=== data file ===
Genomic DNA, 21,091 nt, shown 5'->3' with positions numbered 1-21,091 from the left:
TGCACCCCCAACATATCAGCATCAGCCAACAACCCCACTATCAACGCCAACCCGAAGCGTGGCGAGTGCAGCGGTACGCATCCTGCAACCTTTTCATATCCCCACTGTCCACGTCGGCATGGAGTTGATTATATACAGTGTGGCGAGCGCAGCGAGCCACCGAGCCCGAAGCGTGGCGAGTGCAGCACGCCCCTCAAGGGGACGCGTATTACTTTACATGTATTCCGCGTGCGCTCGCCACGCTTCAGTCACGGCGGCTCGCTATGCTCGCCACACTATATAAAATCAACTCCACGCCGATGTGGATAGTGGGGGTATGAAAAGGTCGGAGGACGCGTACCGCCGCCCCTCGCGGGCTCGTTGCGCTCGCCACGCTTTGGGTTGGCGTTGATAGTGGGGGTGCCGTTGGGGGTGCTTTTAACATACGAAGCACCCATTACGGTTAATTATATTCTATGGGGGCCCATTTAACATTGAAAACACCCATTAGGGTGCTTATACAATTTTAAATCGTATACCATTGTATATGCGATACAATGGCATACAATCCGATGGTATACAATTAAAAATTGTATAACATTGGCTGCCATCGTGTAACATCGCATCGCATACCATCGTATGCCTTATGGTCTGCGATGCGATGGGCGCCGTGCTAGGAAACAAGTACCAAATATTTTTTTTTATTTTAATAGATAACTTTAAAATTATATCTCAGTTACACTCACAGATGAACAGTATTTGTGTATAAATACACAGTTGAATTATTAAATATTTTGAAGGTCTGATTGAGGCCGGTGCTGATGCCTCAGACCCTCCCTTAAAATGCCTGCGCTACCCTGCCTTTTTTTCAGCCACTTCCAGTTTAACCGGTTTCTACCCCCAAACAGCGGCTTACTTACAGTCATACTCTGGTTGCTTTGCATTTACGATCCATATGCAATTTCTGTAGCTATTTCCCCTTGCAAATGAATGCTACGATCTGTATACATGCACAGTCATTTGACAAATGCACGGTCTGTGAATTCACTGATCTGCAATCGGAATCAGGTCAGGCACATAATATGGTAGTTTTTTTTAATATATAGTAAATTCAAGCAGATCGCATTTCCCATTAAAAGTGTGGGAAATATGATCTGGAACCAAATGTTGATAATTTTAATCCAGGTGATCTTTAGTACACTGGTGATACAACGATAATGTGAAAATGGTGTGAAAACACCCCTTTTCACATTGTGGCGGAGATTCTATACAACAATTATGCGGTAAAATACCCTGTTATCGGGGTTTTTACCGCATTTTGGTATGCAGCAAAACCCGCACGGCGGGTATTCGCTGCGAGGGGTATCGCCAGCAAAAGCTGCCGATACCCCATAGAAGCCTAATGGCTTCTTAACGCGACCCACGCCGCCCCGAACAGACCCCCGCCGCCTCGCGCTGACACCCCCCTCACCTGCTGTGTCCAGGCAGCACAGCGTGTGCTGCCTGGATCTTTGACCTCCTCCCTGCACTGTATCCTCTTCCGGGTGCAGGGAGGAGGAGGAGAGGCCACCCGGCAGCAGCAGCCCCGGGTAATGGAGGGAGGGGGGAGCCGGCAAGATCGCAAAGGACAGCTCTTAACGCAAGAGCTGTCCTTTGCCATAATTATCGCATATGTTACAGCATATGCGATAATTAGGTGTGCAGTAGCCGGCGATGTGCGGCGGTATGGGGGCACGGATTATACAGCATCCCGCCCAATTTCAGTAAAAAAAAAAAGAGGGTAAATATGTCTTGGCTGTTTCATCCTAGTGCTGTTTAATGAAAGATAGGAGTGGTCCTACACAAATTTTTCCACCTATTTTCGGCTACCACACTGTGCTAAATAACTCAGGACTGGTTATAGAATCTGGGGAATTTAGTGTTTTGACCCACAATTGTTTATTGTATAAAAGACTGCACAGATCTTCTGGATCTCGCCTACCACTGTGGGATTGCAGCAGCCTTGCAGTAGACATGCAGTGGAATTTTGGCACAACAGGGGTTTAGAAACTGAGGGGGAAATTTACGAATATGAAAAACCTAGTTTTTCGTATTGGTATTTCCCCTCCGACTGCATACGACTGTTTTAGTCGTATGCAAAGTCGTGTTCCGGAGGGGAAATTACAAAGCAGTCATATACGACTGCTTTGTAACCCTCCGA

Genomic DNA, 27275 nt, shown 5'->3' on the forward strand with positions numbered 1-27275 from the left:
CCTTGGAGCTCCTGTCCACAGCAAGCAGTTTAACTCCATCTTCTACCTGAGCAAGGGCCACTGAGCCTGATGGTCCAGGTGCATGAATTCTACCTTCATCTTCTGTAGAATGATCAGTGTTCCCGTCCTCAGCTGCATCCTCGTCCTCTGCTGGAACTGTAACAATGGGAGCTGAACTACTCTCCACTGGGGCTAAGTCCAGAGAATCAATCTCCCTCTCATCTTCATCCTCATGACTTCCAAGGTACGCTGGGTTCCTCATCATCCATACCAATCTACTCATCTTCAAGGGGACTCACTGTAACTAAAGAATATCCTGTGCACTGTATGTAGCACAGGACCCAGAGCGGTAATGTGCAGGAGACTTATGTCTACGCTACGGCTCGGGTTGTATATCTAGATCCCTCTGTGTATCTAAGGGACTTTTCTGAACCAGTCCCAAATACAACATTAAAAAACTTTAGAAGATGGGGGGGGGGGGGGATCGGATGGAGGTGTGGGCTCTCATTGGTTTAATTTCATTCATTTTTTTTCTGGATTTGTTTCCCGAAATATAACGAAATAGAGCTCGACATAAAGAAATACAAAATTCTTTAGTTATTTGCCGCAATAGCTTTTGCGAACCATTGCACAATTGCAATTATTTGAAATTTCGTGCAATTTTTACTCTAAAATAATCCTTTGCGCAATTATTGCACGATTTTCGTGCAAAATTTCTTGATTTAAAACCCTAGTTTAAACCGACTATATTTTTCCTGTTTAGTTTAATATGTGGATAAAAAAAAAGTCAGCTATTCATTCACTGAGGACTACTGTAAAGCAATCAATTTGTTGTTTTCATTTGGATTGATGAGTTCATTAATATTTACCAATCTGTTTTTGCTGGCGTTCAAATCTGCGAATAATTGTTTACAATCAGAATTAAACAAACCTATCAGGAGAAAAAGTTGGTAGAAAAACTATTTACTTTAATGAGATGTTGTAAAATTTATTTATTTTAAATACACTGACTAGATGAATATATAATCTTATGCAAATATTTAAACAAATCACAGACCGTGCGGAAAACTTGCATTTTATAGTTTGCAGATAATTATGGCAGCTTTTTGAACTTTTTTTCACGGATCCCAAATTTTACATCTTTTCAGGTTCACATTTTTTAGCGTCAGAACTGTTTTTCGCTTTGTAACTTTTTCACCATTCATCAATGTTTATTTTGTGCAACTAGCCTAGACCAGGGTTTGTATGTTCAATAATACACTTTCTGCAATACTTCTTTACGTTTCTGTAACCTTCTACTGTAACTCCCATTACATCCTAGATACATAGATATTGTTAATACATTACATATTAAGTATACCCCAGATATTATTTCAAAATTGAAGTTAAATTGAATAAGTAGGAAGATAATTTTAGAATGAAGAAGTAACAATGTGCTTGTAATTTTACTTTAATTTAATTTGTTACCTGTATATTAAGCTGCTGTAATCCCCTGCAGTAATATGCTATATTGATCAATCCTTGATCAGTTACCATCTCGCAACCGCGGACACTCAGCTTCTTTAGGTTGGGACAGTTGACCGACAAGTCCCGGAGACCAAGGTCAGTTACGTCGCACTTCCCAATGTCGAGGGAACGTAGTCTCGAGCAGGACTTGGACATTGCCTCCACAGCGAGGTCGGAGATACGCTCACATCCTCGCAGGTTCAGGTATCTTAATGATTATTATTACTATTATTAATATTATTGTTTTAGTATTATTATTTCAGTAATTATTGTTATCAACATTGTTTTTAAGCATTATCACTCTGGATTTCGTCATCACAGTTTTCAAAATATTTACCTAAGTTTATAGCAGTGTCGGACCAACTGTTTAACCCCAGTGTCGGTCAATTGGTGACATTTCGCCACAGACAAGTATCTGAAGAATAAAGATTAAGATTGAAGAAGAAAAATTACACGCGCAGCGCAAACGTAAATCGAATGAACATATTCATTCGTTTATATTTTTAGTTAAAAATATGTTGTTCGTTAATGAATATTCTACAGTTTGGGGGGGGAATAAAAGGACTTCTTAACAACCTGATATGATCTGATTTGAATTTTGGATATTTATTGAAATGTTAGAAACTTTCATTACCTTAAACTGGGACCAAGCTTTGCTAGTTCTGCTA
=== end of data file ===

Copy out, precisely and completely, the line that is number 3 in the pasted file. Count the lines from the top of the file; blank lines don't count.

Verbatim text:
Genomic DNA, 27275 nt, shown 5'->3' on the forward strand with positions numbered 1-27275 from the left: